It was in this kind of numbness, resignation or disinterest in the murdered, in which a new phenomenon made its appearance and, in some way, began to take its place. I am referring to the issue of missing persons, which did not arise in this six-year term. It has been under construction for years, although in an ambiguous, if not concealed, way. At first it was seen as an extra-state matter. The drug traffickers killed each other and then disappeared each other as well. In those years, the missing people were or were linked to crime. This superfluous and largely classist vision had to give way in order to incorporate an evident reality. The disappearances went far beyond some isolated phenomena, so much so that they involved migrants, innocent people and citizens in general.

The work of the search groups, especially the women linked to the missing people, made the issue visible and ended up separating it from crime. Additionally, the involvement of the security forces, including the armed forces, ended up involving him with the state itself. The promises made by President López Obrador during the campaign and fulfilled in some way at the beginning of his six-year term, in order to differentiate him from his predecessors, ended up giving him a narrative centrality with the president as the great narrator. But, again, the accumulated numbers caused a crisis. At the beginning, and as happened with those murdered, the president was able to compare himself with Calderón and Peña Nieto, and emerge, if it can be said, the winner in such a sad contest. Then he turned to the history of social causes or past mistakes. However, this discourse also ran out and could no longer cover the graves, the missing, their remains, their bodies and their families.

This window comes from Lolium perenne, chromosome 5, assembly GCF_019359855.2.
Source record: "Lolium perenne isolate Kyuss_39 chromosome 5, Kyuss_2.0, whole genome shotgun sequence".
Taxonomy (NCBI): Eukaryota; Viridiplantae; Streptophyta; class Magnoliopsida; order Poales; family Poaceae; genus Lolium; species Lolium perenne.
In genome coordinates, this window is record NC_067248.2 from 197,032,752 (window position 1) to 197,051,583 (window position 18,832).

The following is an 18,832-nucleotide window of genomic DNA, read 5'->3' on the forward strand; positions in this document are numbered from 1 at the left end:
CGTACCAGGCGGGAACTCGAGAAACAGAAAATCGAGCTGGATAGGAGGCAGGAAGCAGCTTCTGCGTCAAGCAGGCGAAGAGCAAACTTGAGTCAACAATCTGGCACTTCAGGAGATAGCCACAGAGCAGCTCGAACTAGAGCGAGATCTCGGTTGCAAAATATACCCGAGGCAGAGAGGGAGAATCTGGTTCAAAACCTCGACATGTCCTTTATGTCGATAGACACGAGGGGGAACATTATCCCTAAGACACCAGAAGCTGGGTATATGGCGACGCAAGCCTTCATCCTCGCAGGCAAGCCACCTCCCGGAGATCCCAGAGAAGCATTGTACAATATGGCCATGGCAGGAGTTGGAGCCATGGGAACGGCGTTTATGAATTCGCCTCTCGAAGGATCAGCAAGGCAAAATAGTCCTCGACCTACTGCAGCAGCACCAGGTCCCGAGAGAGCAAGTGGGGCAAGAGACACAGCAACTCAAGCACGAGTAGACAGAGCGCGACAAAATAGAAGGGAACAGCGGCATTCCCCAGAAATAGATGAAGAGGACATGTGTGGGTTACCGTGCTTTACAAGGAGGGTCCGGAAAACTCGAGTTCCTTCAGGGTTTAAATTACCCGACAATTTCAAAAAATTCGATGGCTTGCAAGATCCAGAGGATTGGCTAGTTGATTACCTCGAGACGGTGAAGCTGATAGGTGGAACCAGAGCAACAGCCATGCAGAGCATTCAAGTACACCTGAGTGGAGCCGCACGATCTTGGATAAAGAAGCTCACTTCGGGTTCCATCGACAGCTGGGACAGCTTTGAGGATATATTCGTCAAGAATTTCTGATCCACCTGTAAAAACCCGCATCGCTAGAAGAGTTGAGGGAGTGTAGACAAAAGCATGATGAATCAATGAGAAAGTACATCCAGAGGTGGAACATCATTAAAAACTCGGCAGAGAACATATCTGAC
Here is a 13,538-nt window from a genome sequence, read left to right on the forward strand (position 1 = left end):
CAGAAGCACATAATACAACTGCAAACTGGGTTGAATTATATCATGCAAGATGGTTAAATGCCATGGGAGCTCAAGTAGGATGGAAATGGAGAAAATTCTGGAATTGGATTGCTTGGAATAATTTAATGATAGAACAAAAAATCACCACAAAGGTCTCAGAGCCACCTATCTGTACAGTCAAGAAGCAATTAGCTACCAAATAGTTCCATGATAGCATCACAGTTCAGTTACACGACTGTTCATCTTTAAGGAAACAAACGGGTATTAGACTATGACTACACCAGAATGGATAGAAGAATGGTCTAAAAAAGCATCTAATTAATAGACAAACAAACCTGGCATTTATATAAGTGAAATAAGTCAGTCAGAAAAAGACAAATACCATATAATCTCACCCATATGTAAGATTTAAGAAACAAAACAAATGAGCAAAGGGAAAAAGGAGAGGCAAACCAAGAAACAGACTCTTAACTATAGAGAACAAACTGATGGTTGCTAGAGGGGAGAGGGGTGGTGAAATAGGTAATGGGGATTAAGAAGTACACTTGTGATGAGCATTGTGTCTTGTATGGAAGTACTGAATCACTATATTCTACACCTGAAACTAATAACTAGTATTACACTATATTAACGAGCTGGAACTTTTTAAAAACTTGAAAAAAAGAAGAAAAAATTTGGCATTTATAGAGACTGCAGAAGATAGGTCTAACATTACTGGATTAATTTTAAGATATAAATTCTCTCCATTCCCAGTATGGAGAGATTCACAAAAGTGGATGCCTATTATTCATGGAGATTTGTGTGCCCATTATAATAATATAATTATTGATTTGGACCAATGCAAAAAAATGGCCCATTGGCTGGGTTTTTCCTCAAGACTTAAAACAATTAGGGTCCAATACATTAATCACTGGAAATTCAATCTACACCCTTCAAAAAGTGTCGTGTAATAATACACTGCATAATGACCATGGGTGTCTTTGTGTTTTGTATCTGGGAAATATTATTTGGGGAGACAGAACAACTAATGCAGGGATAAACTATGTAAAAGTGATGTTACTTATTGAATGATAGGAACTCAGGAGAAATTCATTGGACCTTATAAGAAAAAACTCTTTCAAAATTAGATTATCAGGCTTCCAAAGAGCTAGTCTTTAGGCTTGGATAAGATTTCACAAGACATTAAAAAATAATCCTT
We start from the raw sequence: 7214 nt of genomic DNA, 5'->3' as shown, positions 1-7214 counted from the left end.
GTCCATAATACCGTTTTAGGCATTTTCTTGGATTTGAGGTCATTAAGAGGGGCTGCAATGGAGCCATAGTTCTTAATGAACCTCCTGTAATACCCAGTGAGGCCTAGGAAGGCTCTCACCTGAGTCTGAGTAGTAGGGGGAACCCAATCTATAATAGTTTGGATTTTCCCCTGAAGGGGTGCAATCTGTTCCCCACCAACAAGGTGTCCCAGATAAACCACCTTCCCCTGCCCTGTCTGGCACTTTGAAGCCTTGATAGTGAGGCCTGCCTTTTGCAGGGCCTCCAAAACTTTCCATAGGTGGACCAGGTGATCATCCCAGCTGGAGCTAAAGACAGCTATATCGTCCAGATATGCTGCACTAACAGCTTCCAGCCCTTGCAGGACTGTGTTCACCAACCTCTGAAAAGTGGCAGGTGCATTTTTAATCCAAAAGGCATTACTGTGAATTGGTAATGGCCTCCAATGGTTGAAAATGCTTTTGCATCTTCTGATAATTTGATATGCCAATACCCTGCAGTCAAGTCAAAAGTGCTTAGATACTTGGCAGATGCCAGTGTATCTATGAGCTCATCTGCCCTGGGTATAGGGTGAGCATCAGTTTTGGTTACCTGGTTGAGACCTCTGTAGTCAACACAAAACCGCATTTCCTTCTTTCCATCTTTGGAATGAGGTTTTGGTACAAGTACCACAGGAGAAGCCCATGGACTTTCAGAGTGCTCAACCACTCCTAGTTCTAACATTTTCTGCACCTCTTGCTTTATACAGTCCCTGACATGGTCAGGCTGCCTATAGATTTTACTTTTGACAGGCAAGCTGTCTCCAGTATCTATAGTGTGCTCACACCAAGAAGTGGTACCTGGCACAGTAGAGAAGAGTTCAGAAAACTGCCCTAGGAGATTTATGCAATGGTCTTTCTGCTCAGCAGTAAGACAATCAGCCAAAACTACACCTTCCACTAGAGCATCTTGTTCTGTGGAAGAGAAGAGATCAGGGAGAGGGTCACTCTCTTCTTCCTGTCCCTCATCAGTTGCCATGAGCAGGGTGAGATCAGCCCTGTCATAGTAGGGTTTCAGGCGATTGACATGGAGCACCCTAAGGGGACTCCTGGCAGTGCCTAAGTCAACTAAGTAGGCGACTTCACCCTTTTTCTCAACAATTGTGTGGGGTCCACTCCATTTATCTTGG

It was here that what until today seems to be, if it can also be said that way, the government’s strategy on the matter began. Basically, it aims to demonstrate the errors in the records and the bad faith implicit in their construction, and then support the excesses of the numbers. This is demonstrated by the demand for the resignation of the head of the National Commission for the Search of Missing Persons in Mexico, the recommendation of the National Human Rights Commission and the proposal to carry out a household survey to identify the real and authentic missing persons.

As happened with those murdered, we are already experiencing a competition to demonstrate that this six-year term is better than its predecessors when it comes to missing persons. To demonstrate to ourselves and to show us that their number is not as large as the media and civil organizations consider, but that, as with so many other things, it is all about the efforts of conservatism to discredit them. Having achieved some type of success in the bloody battle to dilute those murdered and the inherent responsibilities of the State, the fight is open to identify the missing persons and those responsible, be they individuals, authorities or, as it seems to be, the inextricable complicity of each other.